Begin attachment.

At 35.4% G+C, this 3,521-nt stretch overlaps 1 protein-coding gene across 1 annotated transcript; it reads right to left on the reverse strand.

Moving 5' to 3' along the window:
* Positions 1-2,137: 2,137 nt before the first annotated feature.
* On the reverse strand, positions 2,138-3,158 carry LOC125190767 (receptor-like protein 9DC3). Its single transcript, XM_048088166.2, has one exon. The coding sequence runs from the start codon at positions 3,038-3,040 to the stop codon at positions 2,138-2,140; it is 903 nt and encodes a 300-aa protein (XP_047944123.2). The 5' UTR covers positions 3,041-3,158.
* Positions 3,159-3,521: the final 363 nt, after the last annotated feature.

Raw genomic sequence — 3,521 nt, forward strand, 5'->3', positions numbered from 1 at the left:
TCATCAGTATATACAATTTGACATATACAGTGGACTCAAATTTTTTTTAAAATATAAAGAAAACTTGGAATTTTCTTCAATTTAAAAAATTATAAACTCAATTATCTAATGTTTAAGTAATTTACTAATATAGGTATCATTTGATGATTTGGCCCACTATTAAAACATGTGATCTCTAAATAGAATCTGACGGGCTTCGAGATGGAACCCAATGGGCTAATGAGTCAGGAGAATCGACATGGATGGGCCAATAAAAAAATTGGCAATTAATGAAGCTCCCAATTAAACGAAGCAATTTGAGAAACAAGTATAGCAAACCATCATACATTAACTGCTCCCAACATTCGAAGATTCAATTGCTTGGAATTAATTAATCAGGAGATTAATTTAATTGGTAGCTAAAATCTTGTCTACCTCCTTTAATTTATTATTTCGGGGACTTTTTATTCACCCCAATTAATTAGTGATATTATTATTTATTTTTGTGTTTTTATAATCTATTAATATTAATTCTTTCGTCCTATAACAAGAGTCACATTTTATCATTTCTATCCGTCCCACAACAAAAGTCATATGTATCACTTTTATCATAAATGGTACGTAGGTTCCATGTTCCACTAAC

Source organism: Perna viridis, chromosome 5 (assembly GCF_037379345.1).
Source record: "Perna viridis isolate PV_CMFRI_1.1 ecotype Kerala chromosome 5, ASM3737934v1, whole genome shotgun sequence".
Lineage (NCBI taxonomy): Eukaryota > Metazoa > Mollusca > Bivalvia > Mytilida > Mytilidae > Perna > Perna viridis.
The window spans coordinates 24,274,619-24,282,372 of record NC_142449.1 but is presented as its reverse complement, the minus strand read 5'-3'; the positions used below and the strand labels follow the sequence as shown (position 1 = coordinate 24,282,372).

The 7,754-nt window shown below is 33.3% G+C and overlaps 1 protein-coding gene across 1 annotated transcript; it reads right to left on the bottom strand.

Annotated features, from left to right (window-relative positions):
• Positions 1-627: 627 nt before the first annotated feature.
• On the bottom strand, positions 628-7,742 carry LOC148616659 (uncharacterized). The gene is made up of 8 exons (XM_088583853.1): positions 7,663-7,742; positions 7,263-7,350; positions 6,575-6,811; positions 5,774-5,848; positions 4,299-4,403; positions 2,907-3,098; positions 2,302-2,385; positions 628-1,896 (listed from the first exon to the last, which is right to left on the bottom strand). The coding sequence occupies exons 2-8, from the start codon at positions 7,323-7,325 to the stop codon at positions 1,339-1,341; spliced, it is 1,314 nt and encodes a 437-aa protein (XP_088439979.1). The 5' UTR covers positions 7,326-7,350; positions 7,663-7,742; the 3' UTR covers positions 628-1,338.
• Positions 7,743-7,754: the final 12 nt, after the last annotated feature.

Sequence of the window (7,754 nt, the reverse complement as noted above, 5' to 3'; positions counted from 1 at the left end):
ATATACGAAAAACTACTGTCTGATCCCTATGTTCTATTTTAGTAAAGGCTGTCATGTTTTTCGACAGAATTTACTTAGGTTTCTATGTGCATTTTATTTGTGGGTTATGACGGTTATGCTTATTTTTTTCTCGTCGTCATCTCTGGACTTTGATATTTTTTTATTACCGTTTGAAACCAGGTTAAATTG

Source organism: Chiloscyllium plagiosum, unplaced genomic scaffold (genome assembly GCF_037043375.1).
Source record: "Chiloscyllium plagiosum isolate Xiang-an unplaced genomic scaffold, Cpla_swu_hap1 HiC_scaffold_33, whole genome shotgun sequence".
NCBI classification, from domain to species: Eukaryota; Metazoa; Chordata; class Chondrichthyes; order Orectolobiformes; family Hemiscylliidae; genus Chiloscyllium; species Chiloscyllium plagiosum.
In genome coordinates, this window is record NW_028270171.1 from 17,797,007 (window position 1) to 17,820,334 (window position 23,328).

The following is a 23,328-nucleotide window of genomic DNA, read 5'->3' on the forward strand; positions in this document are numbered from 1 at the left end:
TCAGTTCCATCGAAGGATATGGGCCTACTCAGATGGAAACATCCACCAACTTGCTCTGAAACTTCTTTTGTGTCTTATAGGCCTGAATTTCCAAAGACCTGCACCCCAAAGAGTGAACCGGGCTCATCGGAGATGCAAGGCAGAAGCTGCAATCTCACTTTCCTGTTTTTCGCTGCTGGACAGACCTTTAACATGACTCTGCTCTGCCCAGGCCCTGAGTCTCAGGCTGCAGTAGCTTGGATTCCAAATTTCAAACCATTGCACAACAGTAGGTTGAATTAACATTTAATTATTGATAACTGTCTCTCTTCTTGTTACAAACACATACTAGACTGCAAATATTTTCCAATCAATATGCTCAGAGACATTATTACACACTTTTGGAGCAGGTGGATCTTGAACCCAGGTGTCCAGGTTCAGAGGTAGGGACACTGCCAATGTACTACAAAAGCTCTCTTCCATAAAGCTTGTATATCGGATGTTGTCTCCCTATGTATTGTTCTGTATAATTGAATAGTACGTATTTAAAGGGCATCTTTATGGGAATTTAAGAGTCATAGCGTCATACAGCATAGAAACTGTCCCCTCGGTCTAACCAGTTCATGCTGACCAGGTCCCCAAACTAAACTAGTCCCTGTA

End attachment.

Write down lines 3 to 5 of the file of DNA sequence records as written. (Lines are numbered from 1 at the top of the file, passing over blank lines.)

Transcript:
* Positions 1-2,137: 2,137 nt before the first annotated feature.
* On the reverse strand, positions 2,138-3,158 carry LOC125190767 (receptor-like protein 9DC3). Its single transcript, XM_048088166.2, has one exon. The coding sequence runs from the start codon at positions 3,038-3,040 to the stop codon at positions 2,138-2,140; it is 903 nt and encodes a 300-aa protein (XP_047944123.2). The 5' UTR covers positions 3,041-3,158.
* Positions 3,159-3,521: the final 363 nt, after the last annotated feature.